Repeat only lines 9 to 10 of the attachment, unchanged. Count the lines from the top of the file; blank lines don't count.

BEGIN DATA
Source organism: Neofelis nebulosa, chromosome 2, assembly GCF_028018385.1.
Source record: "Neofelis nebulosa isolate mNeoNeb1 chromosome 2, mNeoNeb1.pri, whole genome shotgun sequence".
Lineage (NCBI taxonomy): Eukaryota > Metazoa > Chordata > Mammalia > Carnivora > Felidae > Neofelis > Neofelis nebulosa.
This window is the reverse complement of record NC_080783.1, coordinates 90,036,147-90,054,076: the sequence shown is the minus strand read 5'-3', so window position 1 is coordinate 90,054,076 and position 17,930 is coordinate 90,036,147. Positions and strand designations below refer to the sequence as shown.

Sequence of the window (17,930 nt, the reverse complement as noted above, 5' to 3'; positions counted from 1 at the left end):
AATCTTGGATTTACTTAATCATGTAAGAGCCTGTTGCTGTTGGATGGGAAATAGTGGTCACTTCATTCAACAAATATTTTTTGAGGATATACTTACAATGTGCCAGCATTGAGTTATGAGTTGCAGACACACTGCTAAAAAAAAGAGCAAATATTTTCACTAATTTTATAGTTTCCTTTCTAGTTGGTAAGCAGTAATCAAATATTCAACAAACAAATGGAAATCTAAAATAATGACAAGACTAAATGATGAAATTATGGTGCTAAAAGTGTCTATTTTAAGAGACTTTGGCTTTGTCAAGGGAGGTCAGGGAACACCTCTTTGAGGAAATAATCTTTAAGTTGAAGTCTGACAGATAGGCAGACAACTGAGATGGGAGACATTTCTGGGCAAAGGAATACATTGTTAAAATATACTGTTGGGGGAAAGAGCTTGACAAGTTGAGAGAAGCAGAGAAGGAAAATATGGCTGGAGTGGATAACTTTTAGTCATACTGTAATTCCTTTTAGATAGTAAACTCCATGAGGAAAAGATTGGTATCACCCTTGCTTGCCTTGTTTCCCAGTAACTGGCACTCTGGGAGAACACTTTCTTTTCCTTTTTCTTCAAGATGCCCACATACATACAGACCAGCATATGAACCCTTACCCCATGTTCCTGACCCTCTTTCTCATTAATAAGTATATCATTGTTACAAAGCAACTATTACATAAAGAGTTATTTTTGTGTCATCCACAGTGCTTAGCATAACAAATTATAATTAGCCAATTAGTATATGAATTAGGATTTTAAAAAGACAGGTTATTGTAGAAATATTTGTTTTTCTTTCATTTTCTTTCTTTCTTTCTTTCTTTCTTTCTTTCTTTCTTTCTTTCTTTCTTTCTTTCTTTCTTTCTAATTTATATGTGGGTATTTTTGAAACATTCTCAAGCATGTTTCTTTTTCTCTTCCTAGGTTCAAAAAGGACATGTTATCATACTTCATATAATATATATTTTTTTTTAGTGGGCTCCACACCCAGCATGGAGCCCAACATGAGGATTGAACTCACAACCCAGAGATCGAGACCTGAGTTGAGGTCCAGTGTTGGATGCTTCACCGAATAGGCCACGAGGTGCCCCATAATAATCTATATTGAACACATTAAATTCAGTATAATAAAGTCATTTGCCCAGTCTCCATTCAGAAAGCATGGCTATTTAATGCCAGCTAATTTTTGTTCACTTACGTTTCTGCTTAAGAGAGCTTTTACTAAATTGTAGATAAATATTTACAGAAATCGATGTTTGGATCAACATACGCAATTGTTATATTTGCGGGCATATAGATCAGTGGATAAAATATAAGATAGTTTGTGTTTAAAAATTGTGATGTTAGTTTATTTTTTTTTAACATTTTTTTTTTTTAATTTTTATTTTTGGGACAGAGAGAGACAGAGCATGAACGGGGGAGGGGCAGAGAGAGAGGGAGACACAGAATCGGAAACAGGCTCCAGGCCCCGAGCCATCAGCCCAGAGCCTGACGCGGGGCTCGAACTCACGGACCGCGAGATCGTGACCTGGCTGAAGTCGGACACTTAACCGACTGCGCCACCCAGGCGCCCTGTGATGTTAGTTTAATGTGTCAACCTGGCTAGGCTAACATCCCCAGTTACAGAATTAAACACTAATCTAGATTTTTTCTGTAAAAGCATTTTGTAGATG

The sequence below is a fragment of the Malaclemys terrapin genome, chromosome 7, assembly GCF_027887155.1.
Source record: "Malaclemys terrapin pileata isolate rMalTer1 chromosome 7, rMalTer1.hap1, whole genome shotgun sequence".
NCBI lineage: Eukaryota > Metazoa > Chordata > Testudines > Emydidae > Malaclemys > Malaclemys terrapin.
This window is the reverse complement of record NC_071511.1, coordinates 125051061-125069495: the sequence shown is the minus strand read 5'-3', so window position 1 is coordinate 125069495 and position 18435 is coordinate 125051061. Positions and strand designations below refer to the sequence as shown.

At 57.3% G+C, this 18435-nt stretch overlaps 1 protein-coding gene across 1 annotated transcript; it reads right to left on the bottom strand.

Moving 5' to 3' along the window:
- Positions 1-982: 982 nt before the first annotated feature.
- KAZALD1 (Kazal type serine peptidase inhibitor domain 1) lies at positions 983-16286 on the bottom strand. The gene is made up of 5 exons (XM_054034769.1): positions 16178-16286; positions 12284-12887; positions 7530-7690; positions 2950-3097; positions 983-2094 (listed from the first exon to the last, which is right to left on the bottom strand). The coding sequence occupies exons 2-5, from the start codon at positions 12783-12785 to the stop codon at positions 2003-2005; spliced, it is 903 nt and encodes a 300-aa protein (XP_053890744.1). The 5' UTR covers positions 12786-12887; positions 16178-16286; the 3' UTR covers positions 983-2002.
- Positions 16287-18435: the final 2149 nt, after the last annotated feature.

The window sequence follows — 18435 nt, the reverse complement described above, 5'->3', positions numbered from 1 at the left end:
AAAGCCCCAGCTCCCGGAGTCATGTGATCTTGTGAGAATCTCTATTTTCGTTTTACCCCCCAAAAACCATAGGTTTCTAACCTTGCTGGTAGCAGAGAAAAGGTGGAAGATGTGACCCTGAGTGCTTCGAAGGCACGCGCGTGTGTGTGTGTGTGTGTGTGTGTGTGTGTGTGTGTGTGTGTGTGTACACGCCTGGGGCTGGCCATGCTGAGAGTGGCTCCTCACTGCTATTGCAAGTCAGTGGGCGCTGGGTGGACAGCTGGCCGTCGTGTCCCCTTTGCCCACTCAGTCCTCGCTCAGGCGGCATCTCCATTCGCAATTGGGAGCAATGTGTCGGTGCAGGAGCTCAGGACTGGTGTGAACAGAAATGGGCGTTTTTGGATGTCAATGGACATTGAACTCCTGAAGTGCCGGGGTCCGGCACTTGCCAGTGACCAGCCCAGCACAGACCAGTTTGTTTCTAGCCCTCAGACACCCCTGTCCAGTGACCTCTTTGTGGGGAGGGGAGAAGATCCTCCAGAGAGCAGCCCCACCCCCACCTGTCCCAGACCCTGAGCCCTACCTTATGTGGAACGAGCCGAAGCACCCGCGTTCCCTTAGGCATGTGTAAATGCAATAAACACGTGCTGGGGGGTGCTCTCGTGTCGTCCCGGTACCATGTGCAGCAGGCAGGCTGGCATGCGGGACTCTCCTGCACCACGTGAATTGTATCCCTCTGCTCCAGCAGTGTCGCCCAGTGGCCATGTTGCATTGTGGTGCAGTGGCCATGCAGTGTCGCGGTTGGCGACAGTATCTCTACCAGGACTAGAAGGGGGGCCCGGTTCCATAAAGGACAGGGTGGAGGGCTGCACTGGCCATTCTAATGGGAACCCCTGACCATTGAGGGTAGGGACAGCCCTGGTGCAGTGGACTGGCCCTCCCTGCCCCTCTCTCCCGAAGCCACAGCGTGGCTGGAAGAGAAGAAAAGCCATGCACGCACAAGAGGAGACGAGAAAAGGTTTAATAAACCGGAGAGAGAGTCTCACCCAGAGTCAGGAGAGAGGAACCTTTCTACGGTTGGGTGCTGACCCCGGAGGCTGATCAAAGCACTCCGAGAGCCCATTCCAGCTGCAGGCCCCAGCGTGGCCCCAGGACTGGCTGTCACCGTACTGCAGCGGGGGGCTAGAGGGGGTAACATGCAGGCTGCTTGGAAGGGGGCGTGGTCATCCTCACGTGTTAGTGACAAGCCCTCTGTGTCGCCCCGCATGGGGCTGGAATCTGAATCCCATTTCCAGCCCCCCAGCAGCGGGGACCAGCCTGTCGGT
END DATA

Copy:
NCBI lineage: Eukaryota > Metazoa > Chordata > Testudines > Emydidae > Malaclemys > Malaclemys terrapin.
This window is the reverse complement of record NC_071511.1, coordinates 125051061-125069495: the sequence shown is the minus strand read 5'-3', so window position 1 is coordinate 125069495 and position 18435 is coordinate 125051061. Positions and strand designations below refer to the sequence as shown.